August 2021 decisions news release

The Scottish Medicines Consortium (SMC), which advises on newly licensed medicines for use by NHSScotland, has today (Monday 9 August) published advice accepting six new medicines.

Avelumab (Bavencio) was accepted for the maintenance treatment of advanced urothelial carcinoma (bladder cancer). The medicine was accepted following consideration through SMC’s Patient and Clinician Engagement (PACE) process. PACE participants highlighted that this is an aggressive form of cancer with very poor overall prognosis. Patients experience considerable pain and discomfort which can be challenging to treat. Avelumab may increase overall survival, delay cancer growth and prevent symptoms for longer. Having an effective treatment with the potential for prolonged survival may help relieve the emotional and psychological burden for patients and their families.

Autologous anti-CD19-transduced CD3+ cells (KTE-X19) (Tecartus) was accepted for interim use subject to ongoing evaluation and future reassessment. It can be used to treat advanced mantle cell lymphoma (a cancer of B cells, a type of white blood cell) when the cancer has come back after two or more previous treatments. This is a type of medicine called CAR-T cell therapy that uses the patient’s own immune cells (T-cells) to destroy the cancer cells. The patient’s T-cells are removed and modified in the laboratory, then injected back into the patient. The CAR-T cells bind to and kill the cancer cells. In the PACE meeting, patient groups and clinicians explained that mantle cell lymphoma is usually an incurable condition that causes disabling symptoms, with recurrent relapses that become increasingly difficult to treat. This treatment may provide the opportunity for a prolonged remission where the patient is able to participate in family and social activities. Further information on interim acceptance can be found on the SMC website.

Also accepted through PACE was nivolumab (Opdivo) for the treatment of advanced oesophageal squamous cell carcinoma (a cancer of the gullet or food pipe) after treatment with chemotherapy. In the PACE meeting, participants spoke of how this is a severe and debilitating condition with short life expectancy. Patients experience difficulty swallowing, vomiting, pain and general deterioration in health, which often progresses very rapidly over just a few months. Symptoms have a major negative impact on the quality of life of patients, their carers and families. Current treatment options are very limited. Nivolumab is the first targeted immunotherapy treatment for these patients and it may provide an overall survival benefit, giving patients valuable additional time with family and friends. Nivolumab causes fewer side effects than chemotherapy.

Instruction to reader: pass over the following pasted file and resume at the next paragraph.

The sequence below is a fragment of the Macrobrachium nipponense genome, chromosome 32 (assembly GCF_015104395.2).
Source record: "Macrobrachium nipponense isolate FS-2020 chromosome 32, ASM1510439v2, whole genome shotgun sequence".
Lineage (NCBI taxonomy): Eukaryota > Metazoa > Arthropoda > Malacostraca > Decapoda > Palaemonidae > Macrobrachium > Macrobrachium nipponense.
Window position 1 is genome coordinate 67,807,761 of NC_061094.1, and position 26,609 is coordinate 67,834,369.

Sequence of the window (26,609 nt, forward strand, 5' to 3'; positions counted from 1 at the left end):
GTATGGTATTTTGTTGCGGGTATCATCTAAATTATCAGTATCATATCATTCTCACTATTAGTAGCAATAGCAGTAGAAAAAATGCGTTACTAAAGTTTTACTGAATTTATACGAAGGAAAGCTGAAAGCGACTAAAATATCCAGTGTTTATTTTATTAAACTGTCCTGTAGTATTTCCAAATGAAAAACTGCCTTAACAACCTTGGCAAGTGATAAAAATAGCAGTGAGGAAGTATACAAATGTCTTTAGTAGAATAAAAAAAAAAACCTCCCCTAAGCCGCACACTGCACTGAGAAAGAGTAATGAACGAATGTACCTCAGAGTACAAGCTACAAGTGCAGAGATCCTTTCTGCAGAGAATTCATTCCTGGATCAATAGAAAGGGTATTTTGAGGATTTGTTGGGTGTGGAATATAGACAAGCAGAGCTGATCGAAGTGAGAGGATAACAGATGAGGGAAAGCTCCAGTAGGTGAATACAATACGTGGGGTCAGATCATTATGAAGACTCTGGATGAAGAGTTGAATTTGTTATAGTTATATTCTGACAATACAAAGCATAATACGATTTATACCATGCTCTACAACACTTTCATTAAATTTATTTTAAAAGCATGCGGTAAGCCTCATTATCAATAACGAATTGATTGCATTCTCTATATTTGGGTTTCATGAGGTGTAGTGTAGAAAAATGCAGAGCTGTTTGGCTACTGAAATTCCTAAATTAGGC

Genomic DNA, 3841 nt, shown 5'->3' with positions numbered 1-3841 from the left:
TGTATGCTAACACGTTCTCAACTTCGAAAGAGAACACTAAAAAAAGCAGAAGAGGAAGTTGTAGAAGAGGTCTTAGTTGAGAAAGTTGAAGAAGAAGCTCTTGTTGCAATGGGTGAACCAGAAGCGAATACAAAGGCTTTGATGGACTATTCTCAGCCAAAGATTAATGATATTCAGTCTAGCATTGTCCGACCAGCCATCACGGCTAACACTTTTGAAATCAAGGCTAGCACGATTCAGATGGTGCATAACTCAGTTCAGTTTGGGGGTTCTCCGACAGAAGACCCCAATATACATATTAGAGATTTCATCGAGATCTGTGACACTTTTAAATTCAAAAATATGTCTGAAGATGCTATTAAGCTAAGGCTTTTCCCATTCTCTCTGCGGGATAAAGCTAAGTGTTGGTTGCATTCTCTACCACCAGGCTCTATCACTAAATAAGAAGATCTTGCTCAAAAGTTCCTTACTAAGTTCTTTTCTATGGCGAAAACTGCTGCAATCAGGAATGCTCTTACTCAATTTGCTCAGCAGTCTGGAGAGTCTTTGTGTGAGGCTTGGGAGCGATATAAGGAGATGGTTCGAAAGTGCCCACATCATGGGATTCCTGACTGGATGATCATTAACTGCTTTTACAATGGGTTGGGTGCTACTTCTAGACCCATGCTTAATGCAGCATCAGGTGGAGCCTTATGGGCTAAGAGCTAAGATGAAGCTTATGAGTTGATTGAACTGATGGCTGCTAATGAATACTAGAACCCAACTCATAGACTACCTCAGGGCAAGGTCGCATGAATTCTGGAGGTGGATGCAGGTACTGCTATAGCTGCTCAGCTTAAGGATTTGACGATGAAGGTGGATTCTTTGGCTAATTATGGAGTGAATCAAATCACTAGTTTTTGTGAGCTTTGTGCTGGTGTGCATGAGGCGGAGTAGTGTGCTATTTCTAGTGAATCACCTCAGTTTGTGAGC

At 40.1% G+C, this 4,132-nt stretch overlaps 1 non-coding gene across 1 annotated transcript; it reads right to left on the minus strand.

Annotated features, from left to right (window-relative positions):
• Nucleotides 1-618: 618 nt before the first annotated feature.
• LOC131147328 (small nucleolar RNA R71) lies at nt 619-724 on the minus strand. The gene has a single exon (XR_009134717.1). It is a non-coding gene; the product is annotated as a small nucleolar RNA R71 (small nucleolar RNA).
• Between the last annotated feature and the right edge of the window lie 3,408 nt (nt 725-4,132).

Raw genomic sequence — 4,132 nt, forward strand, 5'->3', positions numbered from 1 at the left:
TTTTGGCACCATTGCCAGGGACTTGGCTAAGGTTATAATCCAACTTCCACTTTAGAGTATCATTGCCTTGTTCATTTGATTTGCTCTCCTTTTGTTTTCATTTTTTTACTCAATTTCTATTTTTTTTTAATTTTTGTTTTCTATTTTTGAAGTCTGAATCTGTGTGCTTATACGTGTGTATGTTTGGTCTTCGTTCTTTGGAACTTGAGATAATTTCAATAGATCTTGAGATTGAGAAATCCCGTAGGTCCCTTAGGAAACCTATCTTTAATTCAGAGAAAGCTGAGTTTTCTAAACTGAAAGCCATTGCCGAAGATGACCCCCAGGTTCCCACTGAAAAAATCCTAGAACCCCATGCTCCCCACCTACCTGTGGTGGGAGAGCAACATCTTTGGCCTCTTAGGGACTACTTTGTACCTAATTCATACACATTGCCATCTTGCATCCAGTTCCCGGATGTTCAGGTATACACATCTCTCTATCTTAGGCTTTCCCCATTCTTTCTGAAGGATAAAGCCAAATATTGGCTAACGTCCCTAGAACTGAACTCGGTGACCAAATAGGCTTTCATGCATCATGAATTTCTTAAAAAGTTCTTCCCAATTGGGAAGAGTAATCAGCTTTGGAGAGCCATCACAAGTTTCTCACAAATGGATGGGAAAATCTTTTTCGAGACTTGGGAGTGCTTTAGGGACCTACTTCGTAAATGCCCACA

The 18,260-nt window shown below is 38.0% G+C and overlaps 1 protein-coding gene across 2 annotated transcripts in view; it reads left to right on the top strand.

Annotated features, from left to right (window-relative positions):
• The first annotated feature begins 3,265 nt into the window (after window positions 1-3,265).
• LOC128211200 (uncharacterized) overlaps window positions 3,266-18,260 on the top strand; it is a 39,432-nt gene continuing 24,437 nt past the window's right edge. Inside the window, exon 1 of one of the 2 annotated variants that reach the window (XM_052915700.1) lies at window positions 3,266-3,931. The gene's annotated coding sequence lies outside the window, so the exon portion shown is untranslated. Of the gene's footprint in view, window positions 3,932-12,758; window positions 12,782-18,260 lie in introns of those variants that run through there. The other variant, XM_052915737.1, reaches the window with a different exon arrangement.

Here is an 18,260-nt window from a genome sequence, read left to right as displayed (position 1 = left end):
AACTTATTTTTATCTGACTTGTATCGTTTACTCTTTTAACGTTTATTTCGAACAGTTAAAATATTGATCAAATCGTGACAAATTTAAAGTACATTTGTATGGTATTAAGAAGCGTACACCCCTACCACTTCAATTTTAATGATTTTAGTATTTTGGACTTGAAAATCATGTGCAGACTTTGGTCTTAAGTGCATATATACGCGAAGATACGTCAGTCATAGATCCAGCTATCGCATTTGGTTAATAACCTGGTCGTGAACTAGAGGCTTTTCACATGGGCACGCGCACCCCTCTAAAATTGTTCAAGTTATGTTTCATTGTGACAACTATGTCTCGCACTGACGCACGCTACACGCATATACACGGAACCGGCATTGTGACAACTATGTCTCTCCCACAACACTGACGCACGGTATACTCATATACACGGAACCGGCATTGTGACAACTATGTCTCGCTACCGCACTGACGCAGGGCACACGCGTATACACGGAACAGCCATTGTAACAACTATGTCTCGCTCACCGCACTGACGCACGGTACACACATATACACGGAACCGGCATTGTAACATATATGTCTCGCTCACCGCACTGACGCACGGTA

Avatrombopag (Doptelet) was accepted for the treatment of chronic immune thrombocytopenia in those who have not responded to previous treatment. This is a long-term blood disorder in which the immune system destroys healthy platelets in the blood. Platelets are needed to form clots and stop bleeding. Through PACE, patient groups and clinicians emphasised how patients with the condition live with the constant worry of spontaneous or excessive bleeding, and are more hesitant to participate in social and sporting activities or work. Patients also often experience severe fatigue. Avatrombopag offers a new oral treatment option that may raise platelet levels for some patients who cannot use or who have not responded to current treatment options.

Guselkumab (Tremfya) was accepted for the treatment of psoriatic arthritis, an inflammatory arthritis associated with the skin condition psoriasis. Psoriatic arthritis usually affects the hands and feet, but other joints and connective tissue can be involved. Symptoms include pain, swollen joints, itchy skin and fatigue and the condition can also cause dexterity and mobility issues. Guselkumab offers another treatment option for patients who have not responded to previous therapies.

The committee also accepted inclisiran (Leqvio) to lower cholesterol levels in patients at high cardiovascular risk in whom standard drug therapy has not lowered cholesterol levels adequately. Inclisiran is administered by six monthly injections and may provide a convenient option for some patients to manage their condition.

SMC chairman Mark MacGregor said:

“The committee is pleased to be able to accept these six new medicines for use by NHSScotland.”

“Through our PACE meeting for avelumab (Bavencio), we heard about the devastating impact that advanced urothelial carcinoma can have on patients, their families and carers. We hope this new therapy may allow patients to enjoy additional quality time with friends and family.”

“Our decision to accept autologous anti-CD19-transduced CD3+ cells (Tecartus) on an interim basis means that those with mantle cell lymphoma will be able to access treatment while further data are gathered on the benefits of this medicine.”

“As the first targeted immunotherapy for advanced oesophageal squamous cell carcinoma, nivolumab offers patients the potential for improved overall survival, which will be valuable to both them and their families.”

“For those with chronic immune thrombocytopenia, our decision on avatrombopag provides another treatment option if they have not responded to current treatments.”

“For patients with psoriatic arthritis, guselkumab offers another treatment option to help control this long term condition.”

“The committee’s decision on inclisiran provides another treatment option for some patients with high cholesterol, which may allow them to better manage their condition.”

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